Home entryway with polished concrete floors The cost in installing polished concrete floors varies widely which will depend mainly on the location of the project, levels of grinding, gloss level, coloring, and the complexity of added designs. On average, expect to pay from $3 to $12 per square foot. 

For residential floors can be higher in cost due to the need for smaller equipment and other special design conditions. 

The best way to estimate your project cost for polished concrete floors is to get a quote from your contractor. Though here are some average prices to give you a general idea of how much you’ll be paying on your concrete flooring. 

Economical choices From $3 to $5 per square foot

  • Reduced surface preparation
  • Ground and polished for moderate shine
  • Single layer for stain color.

Mid Range $5 to $8 per square foot

  • Additional customization options
  • 2 stain colors
  • More glossy finish
  • Scoring for simple patterns or design elements
  • Substantial surface preparation

High-end Minimum $8.00 per square foot

  • Substantial surface preparation and grinding
  • Manual staining details
  • Multicolored stains and customized color matches
  • Intricate designs, stencils, or patterns

Cost to Polish Existing Concrete Floor

Living room with grey polished concrete flooring rough brick accent wall area Extensive repair for an existing concrete floor ranges between $1 to $2 per square foot for grind and seal. An added $2 to $3 per square foot for resurfacing.

There’s a varying range on the added cost for stamping, staining, and sealing work depending on the design, size, and other decorative finishes which can start at $1 to $10 per square foot. 

Polishing an old concrete floor may need to undergo added processes, unlike that of fresh concrete. The added preparation can involve removing stains, filling in dents, and cleaning the surface from any contaminants is needed.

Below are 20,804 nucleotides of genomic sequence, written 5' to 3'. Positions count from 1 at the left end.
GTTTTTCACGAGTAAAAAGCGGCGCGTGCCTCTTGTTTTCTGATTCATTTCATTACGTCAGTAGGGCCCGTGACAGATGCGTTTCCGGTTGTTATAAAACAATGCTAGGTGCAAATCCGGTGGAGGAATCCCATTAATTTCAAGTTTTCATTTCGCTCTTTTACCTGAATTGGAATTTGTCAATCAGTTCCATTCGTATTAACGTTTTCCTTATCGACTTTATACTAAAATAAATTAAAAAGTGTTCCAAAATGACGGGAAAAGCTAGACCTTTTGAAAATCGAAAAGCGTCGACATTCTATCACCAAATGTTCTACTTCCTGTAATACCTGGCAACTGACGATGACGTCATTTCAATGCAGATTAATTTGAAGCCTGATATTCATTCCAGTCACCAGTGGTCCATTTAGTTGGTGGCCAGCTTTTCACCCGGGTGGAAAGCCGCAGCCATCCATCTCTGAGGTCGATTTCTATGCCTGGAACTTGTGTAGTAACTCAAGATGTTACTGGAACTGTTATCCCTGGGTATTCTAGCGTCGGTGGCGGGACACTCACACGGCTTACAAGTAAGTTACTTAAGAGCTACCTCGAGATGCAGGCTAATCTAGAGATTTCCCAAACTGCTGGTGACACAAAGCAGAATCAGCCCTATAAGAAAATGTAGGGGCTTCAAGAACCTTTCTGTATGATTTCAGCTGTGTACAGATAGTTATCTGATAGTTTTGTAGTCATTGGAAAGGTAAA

Ask your contractor to evaluate your existing concrete floor and know whether it is better to replace it with outer flooring options or go on with a polished concrete floor.

Grind and Polish Concrete Floor Cost

Polished concrete with plain color can cost around $1.75 to $4.00 and for the dyed polished concrete, it can cost $2.50 to $8.00. 

There’s a wide range of flooring costs when it comes to polished concrete floors that depend on many factors such as the size and location of your project. The pricing is also dependent on the grinding levels and surface smoothness. 

Cost of Polished Concrete Floors vs Tiles

A basic polished concrete without any complicated designs is usually cheaper than installing other flooring options and with a low maintenance cost annually you also save more long term. They hardly need replacements with durability ranging from 8 years to 20 years. 

And if you’re evaluating between the flooring surfaces based on cost, clearly concrete is the cheaper option, but ultimately your personal preference and needs will influence the cost. 

Where to Use Polished Concrete Floors for Interior Design

Now we’ll cover some of the best applications for different types of polished concrete floors throughout the home. These are just some of the most common design ideas used for polished floors and do not cover all available options one can use.

Polished Concrete Living Room Floor 

Living room with polished gray concrete flooring Type used for polished concrete living room floor – Classic Polished Gray Concrete 

At the forefront of your home, a living room should be a welcoming and attractive space that’s design-forward yet practical.

You can achieve a modern look with the classic look of polished concrete, the gray and industrial look of this flooring surface gives way to add in architectural and decorative elements that will go along well with your neutral floor.

Add textures, color tones, and other design elements to define your design style. 

Polished Concrete Kitchen Floor

Kitchen acid stained polished concrete floors Type used for polished concrete kitchen floor –  Acid Stained 

With an impermeable surface, a kitchen can benefit greatly from a concrete kitchen floor. It doesn’t easily stain and the smooth surface means it’s easier to wipe down and maintain.

Though you can choose to acid-stain your concrete floor to give the floor a mottled appearance to help mask dirt on a high-traffic room. The result is an interesting three-dimensional look that is very durable. 

Polished Concrete Bathroom Floor

Bathroom with terrazzo concrete floor Type used for concrete bathroom floor – A Terrazzo Look